The European Commission has surprised airlines, telecommunications operators and passengers around the world by stating that, from now on, airplanes will be able to provide 5G technology during the course of a flight. The European Commission thus stated that EU passengers would be able to use their cell phones in the middle of a flight "to the maximum of their capabilities and features, just like a 5G mobile network provided by an antenna on the ground". However, the implementation of this measure at present is not entirely secure.
'Airplane mode' is the default setting for the vast majority of mobile devices that consists of shutting down all types of communications and contact with the network. This functionality was created because the use of mobile networks could interfere with the correct functioning of the aircraft and lead to an accident (something very unlikely and which, in fact, has never happened).
The goodbye to 'airplane mode' can be realized because, thanks to the advance of technology, it is now possible to designate certain frequencies for the use of 5G, avoiding overlapping with the aircraft's own communications or indicators. The mobile service will be provided from a "pico-cell" (a kind of router) placed in the aircraft cabin, allowing users and the network to be connected via satellites.
This important decision was made by a euphoric Thierry Breton, the Internal Market Commissioner, who informed about the decision by stating that "the sky is no longer the limit when it comes to the possibilities offered by super-fast and high-capacity connectivity". The inclusion of 5G on aircraft, he added, "will enable innovative services for people and growth opportunities for European businesses."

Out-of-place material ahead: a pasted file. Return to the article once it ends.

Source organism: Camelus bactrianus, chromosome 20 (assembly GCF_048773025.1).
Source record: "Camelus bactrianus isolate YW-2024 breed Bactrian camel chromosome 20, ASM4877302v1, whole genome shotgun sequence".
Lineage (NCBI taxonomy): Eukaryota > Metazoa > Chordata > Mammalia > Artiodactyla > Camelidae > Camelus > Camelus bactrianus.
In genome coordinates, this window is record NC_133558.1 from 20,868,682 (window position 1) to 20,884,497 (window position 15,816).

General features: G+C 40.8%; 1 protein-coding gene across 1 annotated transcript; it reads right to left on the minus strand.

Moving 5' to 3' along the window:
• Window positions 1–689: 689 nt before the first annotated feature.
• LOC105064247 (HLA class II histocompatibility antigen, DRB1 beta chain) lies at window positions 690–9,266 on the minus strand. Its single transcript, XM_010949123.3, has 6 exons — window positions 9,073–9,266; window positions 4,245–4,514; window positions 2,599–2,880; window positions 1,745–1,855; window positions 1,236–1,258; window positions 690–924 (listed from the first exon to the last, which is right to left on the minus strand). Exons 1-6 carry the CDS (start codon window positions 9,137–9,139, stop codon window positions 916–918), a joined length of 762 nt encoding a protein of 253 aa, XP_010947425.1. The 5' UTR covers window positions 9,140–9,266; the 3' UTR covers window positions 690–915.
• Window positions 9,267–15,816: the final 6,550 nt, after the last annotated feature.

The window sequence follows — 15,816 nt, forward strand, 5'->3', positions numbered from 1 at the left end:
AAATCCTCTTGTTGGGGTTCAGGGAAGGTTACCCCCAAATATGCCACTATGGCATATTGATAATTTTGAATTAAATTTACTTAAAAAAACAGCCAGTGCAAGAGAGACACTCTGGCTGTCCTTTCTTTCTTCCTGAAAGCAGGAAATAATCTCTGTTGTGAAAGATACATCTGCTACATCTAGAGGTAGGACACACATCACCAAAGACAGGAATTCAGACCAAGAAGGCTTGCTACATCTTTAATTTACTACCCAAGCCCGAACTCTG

It's Not Goodbye, It's See You Later
Thanks to this new technology, we could now call our relatives, watch a streaming series or work online during a flight. However, the reality is more complicated. For starters, a fully stable and configured 5G network is needed worldwide, a scenario for which we will have to wait a few more years.
Moreover, connectivity does not promise to be particularly good. Since 2008, many airlines have been offering messaging, phone calls and in-flight data services, but the cost is so high that the vast majority of passengers do not even consider using them. On the other hand, connectivity is not entirely secure, and we can encounter failures and stoppages on a very regular basis.
Saying goodbye to 'airplane mode' can be done because, thanks to advances in technology, it is now possible to designate certain frequencies for the use of 5G.
It must be added that the connection through picocells is not exactly at a bargain price, so many airlines will think twice before installing their aircraft which does not ensure a return with benefits. And therein lies the crux of the matter: who is in charge of charging for this service? The operator, the airline... They are a whole group of players who do not have a specific role with legislation that has yet to be defined.
For this reason, new types of connections are being explored, with satellites at lower altitudes to promote a more stable and profitable connection. However, we will still have to wait several years before 'airplane mode' says goodbye to our travels for good.